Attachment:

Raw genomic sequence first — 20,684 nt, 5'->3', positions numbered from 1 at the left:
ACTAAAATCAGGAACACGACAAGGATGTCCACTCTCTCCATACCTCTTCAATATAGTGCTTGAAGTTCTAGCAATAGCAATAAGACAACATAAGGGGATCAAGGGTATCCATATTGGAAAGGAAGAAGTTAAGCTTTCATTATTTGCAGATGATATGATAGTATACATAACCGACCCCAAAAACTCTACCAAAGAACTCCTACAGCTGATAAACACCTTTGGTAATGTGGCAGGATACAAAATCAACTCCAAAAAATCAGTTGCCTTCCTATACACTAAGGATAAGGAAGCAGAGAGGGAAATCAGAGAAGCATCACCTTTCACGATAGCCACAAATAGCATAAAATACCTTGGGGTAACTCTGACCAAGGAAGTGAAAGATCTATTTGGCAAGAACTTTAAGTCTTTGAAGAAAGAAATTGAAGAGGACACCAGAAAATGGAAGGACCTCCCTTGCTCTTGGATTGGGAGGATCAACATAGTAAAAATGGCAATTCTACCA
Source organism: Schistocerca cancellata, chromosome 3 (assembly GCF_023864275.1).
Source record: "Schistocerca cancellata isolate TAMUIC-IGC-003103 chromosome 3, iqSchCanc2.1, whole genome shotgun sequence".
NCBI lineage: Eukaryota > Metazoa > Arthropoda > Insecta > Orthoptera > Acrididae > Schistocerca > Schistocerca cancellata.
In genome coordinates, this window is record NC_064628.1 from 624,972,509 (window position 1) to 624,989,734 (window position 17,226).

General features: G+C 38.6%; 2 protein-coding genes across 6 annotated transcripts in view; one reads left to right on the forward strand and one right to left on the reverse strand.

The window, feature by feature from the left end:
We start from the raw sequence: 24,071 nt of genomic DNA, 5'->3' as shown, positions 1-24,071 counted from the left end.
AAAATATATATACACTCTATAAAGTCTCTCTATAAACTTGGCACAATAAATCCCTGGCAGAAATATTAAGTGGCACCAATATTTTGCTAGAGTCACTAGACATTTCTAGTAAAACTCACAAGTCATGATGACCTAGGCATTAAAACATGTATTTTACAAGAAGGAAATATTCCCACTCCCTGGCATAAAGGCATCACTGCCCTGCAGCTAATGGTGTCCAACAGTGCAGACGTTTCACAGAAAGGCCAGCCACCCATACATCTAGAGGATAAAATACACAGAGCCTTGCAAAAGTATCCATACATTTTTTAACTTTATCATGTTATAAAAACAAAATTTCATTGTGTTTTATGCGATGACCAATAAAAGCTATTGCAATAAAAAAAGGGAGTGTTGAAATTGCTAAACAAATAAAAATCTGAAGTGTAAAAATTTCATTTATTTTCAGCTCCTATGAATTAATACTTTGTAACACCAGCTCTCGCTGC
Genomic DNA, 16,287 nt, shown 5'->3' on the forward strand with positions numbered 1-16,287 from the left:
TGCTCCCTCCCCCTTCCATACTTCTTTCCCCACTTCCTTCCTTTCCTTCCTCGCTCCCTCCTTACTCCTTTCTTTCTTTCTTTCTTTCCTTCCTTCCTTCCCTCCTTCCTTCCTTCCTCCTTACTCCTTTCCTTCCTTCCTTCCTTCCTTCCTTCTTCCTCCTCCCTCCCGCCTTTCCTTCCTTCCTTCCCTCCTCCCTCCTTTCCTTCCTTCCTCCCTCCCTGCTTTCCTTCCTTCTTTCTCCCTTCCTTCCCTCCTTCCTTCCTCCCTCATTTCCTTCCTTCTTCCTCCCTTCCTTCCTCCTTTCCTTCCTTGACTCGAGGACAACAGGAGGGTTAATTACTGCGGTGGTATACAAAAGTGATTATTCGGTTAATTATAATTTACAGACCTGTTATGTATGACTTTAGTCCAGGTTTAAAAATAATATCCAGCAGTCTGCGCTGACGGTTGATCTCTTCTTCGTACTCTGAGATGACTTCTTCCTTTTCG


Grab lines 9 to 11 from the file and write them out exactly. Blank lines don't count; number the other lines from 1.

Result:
We start from the raw sequence: 24,071 nt of genomic DNA, 5'->3' as shown, positions 1-24,071 counted from the left end.
AAAATATATATACACTCTATAAAGTCTCTCTATAAACTTGGCACAATAAATCCCTGGCAGAAATATTAAGTGGCACCAATATTTTGCTAGAGTCACTAGACATTTCTAGTAAAACTCACAAGTCATGATGACCTAGGCATTAAAACATGTATTTTACAAGAAGGAAATATTCCCACTCCCTGGCATAAAGGCATCACTGCCCTGCAGCTAATGGTGTCCAACAGTGCAGACGTTTCACAGAAAGGCCAGCCACCCATACATCTAGAGGATAAAATACACAGAGCCTTGCAAAAGTATCCATACATTTTTTAACTTTATCATGTTATAAAAACAAAATTTCATTGTGTTTTATGCGATGACCAATAAAAGCTATTGCAATAAAAAAAGGGAGTGTTGAAATTGCTAAACAAATAAAAATCTGAAGTGTAAAAATTTCATTTATTTTCAGCTCCTATGAATTAATACTTTGTAACACCAGCTCTCGCTGC
Genomic DNA, 16,287 nt, shown 5'->3' on the forward strand with positions numbered 1-16,287 from the left: